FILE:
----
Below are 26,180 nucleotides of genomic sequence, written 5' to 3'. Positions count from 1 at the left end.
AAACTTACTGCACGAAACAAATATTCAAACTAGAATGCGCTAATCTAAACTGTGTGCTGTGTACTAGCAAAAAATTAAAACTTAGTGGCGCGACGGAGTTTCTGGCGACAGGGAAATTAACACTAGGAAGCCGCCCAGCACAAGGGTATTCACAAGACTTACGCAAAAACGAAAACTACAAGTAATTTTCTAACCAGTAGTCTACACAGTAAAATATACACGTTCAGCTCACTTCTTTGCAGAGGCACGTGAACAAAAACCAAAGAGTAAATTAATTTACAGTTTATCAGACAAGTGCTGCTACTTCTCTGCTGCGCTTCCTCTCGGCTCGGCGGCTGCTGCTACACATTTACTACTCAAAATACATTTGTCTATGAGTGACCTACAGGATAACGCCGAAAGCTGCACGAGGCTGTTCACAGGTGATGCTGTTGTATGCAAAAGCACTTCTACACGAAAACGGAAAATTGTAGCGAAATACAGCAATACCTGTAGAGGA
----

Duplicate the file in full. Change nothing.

Below are 26,180 nucleotides of genomic sequence, written 5' to 3'. Positions count from 1 at the left end.
AAACTTACTGCACGAAACAAATATTCAAACTAGAATGCGCTAATCTAAACTGTGTGCTGTGTACTAGCAAAAAATTAAAACTTAGTGGCGCGACGGAGTTTCTGGCGACAGGGAAATTAACACTAGGAAGCCGCCCAGCACAAGGGTATTCACAAGACTTACGCAAAAACGAAAACTACAAGTAATTTTCTAACCAGTAGTCTACACAGTAAAATATACACGTTCAGCTCACTTCTTTGCAGAGGCACGTGAACAAAAACCAAAGAGTAAATTAATTTACAGTTTATCAGACAAGTGCTGCTACTTCTCTGCTGCGCTTCCTCTCGGCTCGGCGGCTGCTGCTACACATTTACTACTCAAAATACATTTGTCTATGAGTGACCTACAGGATAACGCCGAAAGCTGCACGAGGCTGTTCACAGGTGATGCTGTTGTATGCAAAAGCACTTCTACACGAAAACGGAAAATTGTAGCGAAATACAGCAATACCTGTAGAGGA